New Drug Candidate for Methicillin-Resistant Staphylococcus Aureus Bacterial Infection and Other Drug Resistant Bacteria

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Researchers at Purdue University have developed new drug candidates to treat Methicillin-resistant Staphylococcus aureus (MRSA)-related bacterial infection. MRSA-related infections are reaching a level of critical concern according to the Centers for Disease Control and Prevention. Purdue researchers have synthesized a line of 187 potential drug candidates, several of which exhibit excellent antimicrobial activity. Through in vitro against MRSA, vancomycin-resistant Staphylococcus aureus (VRSA), vancomycin-resistant Enterococcus faecalis and Enterococcus faecium (VRE), or Streptococcus pneumoniae in a human skin cells infection model, the new drug candidates showed no signs of cytotoxicity, and the skin cells maintained viability between 65-100%. Purdue researchers optimized these new antibacterial drug candidates and achieved a minimum inhibitory concentration between 3.0-5.2 micromolar against different bacterial strains and eliminated 98-99% of bacteria in two hours whereas the current treatment, vancomycin, requires twelve hours.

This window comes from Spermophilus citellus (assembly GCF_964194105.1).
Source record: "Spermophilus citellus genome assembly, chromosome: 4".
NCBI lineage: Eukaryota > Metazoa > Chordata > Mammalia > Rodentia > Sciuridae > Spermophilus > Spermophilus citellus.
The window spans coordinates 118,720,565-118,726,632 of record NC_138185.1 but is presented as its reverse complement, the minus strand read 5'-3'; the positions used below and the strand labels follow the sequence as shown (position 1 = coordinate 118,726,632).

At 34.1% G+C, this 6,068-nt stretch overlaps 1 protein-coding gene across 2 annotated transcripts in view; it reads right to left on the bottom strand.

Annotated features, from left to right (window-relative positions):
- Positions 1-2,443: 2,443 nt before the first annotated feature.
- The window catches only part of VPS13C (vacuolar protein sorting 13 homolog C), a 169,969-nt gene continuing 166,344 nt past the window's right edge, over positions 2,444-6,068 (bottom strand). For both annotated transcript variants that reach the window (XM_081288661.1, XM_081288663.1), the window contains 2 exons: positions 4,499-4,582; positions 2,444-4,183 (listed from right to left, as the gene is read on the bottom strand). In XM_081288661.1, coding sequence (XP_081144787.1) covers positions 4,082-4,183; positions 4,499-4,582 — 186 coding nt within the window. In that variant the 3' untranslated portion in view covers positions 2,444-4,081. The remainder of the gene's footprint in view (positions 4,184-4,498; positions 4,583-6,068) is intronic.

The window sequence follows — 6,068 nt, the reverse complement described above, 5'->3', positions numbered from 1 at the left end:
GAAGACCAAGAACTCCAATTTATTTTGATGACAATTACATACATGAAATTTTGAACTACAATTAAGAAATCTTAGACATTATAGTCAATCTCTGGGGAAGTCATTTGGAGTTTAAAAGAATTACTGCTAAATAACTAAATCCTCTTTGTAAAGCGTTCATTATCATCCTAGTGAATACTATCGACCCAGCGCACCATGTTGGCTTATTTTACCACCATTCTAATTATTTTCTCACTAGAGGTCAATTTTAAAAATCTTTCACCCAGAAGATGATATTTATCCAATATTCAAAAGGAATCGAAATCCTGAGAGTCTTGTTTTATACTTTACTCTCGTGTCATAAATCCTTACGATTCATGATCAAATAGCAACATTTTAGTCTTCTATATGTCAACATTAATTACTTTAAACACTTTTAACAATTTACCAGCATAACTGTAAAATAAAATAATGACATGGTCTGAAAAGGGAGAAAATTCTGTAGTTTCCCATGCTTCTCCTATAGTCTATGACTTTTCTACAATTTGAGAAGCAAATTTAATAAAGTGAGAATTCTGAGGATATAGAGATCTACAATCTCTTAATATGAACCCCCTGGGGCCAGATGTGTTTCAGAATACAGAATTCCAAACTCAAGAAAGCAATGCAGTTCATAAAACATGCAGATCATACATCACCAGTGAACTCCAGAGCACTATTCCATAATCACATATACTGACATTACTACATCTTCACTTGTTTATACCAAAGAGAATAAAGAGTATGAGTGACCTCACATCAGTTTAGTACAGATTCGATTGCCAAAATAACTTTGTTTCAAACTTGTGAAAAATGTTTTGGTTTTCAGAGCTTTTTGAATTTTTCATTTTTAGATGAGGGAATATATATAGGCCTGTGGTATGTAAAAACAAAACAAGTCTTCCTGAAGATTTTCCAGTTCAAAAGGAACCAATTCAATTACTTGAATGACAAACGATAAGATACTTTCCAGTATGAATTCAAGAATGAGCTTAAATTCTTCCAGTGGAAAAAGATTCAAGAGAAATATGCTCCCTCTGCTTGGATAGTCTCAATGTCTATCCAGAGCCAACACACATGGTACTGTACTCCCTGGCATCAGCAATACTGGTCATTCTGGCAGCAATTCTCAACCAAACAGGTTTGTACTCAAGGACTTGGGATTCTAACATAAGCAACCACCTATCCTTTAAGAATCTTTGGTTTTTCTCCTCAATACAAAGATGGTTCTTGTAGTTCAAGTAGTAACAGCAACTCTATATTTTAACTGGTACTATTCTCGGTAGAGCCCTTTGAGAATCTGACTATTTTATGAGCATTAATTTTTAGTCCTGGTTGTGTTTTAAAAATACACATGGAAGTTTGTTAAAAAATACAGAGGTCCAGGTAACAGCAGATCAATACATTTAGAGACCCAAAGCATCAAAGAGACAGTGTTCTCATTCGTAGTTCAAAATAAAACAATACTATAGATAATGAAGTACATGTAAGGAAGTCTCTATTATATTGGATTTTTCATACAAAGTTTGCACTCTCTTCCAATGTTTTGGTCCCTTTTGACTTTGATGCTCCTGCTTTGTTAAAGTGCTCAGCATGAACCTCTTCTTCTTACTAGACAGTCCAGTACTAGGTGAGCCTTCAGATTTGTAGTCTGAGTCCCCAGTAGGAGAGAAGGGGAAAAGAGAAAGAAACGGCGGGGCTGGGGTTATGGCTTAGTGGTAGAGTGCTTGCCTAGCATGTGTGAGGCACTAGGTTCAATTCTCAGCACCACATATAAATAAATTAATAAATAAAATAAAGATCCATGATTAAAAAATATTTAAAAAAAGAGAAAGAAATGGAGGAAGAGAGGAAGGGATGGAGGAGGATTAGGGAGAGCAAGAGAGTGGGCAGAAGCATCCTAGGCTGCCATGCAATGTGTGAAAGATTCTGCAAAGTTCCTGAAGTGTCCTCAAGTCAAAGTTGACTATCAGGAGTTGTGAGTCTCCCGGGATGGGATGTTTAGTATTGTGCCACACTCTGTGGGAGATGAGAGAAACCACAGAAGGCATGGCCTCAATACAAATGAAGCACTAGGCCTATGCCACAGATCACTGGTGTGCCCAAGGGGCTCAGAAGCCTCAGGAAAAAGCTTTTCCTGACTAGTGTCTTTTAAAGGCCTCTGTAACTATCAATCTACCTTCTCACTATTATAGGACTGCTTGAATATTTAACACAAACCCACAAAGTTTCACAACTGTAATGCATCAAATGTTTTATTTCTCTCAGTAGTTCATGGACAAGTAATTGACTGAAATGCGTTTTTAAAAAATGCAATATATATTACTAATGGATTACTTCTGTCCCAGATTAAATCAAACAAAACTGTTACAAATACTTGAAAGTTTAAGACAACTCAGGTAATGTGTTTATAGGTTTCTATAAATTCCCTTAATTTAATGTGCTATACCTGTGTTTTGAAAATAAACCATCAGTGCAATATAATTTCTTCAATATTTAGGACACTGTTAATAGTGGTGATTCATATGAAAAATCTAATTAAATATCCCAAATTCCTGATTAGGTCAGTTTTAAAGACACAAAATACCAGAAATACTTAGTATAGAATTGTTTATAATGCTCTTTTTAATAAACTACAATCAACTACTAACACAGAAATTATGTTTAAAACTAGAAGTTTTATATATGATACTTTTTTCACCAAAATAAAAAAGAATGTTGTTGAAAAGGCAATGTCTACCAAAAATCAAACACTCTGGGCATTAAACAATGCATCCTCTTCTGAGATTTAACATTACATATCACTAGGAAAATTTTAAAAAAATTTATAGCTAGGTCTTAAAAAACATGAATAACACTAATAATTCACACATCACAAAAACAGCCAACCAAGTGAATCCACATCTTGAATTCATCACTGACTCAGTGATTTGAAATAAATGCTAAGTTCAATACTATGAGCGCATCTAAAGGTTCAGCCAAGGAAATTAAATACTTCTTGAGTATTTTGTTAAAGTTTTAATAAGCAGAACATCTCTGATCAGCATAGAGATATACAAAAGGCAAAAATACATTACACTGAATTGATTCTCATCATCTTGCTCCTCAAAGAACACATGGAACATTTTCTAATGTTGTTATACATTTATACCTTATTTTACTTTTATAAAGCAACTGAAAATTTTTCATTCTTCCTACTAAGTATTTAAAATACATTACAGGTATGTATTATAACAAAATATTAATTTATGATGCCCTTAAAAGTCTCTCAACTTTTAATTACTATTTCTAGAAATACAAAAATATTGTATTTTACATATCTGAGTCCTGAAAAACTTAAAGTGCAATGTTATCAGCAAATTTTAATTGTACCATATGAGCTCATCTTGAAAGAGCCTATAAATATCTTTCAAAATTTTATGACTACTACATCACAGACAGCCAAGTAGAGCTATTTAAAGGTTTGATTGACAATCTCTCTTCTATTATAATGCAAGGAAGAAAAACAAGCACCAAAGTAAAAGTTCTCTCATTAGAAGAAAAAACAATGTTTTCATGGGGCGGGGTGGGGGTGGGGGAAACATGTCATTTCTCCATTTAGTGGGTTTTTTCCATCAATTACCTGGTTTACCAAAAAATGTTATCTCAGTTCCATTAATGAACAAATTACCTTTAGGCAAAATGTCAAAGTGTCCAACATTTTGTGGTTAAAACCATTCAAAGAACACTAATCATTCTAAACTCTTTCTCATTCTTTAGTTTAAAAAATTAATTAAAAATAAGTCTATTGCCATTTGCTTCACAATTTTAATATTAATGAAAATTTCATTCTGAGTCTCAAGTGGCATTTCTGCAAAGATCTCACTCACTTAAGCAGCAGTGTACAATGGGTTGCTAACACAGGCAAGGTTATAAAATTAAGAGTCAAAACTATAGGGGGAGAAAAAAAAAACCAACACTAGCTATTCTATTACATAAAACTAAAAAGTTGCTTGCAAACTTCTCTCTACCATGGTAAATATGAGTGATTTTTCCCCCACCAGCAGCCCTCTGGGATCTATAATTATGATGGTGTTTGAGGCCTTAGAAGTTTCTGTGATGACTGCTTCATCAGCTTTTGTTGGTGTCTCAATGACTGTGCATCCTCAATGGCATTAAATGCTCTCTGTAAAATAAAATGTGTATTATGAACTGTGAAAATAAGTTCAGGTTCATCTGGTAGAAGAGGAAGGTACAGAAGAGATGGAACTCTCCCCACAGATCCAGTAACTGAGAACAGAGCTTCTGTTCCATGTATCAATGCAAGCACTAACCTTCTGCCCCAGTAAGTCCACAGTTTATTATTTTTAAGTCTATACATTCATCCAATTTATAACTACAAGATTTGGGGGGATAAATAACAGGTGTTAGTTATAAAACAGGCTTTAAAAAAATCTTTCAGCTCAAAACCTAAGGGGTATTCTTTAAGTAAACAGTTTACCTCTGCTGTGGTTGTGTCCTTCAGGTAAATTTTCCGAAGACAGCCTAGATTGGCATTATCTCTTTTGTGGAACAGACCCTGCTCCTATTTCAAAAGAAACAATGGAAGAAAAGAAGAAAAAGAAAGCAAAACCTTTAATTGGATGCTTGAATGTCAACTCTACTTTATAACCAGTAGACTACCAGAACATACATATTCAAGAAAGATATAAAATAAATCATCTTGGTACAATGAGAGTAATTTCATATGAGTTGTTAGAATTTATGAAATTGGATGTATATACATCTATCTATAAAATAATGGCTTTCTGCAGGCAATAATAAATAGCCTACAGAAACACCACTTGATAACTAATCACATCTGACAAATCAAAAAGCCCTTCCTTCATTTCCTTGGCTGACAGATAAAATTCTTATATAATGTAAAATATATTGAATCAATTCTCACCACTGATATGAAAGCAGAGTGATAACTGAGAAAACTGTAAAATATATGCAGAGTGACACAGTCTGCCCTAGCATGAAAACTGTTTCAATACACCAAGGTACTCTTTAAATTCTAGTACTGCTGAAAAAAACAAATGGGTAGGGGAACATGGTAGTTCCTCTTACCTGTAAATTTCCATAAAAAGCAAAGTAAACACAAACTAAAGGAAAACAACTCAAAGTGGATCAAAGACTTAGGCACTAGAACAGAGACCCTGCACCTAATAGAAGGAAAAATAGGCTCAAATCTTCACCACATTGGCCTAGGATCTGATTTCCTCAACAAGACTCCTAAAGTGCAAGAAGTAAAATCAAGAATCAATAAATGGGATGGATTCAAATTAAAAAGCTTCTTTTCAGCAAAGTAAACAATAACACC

-Effective Against Drug Resistant Bacterial Strains
-Safe in Mammalian Cells

Potential Applications
-Antibacterial Drug Development

Recent Publication:
"Beta-,gamma-Diaryl alpha-methylene-gamma-butyrolactones as potent antibacterials against methicillin-resistant Staphylococcus aureus"
Elsevier Journal of Bioorganic Chemistry
DOI: 10.1016/j.bioorg.2020.104183
Apr 9, 2020
United States
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